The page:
LVMH is in talks to sell its loss-making Christian Lacroix fashion house to a US consortium.
Almost two decades after Bernard Arnault, the chairman of LVHM, asked M. Lacroix to build up a bespoke couture house for the luxury goods giant, he has decided to cut his losses.
LVMH is on the verge of closing a deal to sell the fashion house to Falic Group, the Florida-based duty-free retailer, for about €2m (£1.4m).
Falic Group is run by three brothers, who are Americans of Israeli and Russian origin They own Duty Free Americas, which has 90 shops in US airports. Two years ago, LVMH offloaded two California-based cosmetics companies, Hard Candy and Urban Decay, to the brothers.
The move is part of the French company's strategy of paring back unprofitable offshoots to focus on its biggest brands such as Louis Vuitton and Christian Dior. The group has sold 25 brands over the past five years, trimming its luxury retail empire to 50 brands.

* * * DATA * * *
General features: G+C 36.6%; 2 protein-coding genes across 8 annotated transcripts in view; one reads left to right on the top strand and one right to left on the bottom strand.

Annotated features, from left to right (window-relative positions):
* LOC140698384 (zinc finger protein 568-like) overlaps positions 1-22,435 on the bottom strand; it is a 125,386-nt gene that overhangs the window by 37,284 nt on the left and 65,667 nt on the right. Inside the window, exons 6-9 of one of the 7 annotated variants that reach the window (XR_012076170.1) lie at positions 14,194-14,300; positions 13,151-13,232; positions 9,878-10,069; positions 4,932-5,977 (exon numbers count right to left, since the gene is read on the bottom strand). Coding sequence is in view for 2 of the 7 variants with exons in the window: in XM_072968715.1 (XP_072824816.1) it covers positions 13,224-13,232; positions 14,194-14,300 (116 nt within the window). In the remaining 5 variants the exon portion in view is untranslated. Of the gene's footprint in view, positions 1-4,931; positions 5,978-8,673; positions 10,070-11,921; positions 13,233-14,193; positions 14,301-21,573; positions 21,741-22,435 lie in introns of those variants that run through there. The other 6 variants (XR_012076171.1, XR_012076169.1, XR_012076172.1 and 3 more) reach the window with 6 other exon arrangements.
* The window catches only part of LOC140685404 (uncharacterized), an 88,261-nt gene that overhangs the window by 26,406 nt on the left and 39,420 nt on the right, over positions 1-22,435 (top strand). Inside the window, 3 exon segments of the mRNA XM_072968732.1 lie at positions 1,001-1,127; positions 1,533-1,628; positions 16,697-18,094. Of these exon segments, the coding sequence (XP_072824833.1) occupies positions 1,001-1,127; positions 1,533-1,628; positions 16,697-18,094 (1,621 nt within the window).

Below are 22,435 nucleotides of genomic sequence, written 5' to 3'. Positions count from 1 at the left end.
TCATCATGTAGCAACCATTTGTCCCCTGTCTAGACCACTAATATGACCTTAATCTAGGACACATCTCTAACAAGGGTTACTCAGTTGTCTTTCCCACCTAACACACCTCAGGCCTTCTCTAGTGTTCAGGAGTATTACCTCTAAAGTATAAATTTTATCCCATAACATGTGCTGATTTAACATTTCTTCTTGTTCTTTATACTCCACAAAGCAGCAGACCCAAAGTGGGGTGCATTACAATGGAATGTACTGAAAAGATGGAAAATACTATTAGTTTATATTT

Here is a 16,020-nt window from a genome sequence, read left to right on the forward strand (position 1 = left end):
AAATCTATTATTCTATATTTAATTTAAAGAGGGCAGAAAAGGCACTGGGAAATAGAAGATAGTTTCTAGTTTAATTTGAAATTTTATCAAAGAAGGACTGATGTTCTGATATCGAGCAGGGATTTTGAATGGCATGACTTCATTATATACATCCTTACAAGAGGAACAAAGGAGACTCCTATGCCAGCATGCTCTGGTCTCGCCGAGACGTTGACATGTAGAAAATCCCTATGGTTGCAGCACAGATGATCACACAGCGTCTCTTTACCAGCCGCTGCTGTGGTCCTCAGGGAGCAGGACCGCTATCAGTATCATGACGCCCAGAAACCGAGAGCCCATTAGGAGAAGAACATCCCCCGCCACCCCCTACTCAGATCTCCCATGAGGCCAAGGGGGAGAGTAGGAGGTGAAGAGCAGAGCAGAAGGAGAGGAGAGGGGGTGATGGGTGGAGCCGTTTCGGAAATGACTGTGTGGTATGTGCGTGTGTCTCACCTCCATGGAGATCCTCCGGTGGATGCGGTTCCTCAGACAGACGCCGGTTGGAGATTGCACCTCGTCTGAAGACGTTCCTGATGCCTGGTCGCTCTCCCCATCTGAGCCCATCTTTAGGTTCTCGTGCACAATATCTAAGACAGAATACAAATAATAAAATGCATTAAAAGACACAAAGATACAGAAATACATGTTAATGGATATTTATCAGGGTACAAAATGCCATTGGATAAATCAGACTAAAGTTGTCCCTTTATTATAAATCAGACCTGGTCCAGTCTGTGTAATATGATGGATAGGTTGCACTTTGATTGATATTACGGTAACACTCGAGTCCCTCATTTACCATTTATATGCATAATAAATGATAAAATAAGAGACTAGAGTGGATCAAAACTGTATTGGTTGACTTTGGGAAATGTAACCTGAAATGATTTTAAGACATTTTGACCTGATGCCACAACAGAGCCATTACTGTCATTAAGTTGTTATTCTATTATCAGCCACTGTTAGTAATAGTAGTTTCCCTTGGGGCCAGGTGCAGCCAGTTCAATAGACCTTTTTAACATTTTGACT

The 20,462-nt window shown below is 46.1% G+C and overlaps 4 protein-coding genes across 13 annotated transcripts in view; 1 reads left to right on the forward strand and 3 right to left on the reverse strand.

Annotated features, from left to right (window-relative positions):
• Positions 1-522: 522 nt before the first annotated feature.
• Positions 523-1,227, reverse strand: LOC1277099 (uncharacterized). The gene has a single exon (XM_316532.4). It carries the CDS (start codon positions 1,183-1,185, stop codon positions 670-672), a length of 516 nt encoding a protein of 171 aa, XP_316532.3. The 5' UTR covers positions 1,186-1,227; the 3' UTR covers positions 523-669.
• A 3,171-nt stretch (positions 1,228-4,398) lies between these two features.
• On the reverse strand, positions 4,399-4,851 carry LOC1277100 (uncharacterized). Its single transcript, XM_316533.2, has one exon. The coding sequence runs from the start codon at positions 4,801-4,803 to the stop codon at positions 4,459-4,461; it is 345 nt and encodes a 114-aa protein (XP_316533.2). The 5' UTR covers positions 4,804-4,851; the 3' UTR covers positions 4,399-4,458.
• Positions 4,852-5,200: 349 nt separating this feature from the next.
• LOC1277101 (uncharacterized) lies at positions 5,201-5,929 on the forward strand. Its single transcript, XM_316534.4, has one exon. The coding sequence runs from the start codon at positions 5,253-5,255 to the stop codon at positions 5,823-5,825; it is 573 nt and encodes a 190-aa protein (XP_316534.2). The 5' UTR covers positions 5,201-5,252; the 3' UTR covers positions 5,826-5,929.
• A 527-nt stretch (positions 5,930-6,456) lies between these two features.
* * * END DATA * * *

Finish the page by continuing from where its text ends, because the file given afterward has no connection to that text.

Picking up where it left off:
Under its new owners, Lacroix will continue to produce haute couture. The fashion house, which Mr Arnault put up for sale in August, has annual sales of €35m. Although the French group does not say how its individual brands perform, analysts believe Lacroix lost about €200,000 last year
A source close to LVMH said: "Mr Arnault lost patience with the couture house."
M. Lacroix is revered in the fashion world for his exuberant take on fashion. His fin de siècle designs are legendary as is his love of bright colours. He is happiest combing hot pinks, bright turquoise and fluorescent yellow - usually on the same jacket.
The fashion house started in 1987 and was an instant hit. Early reviews compared the buzz surrounding its first collection to the wave of publicity that Dior's New Look generated. It remains the only couture label that LVMH has built up from scratch. From its base in an 18th-century Parisian palace, it also produces ready-to-wear collections, jeans lines and household textiles.
The deal will not mean the end of LVMH's relationship with the couturier, who will remain as the head designer for Emilio Pucci, the Italian label controlled by LVMH.
Separately, LVMH said that it had completed its recent £330m purchase of Glenmorangie whisky. It plans to push the brand internationally through its global distribution network.Reuse content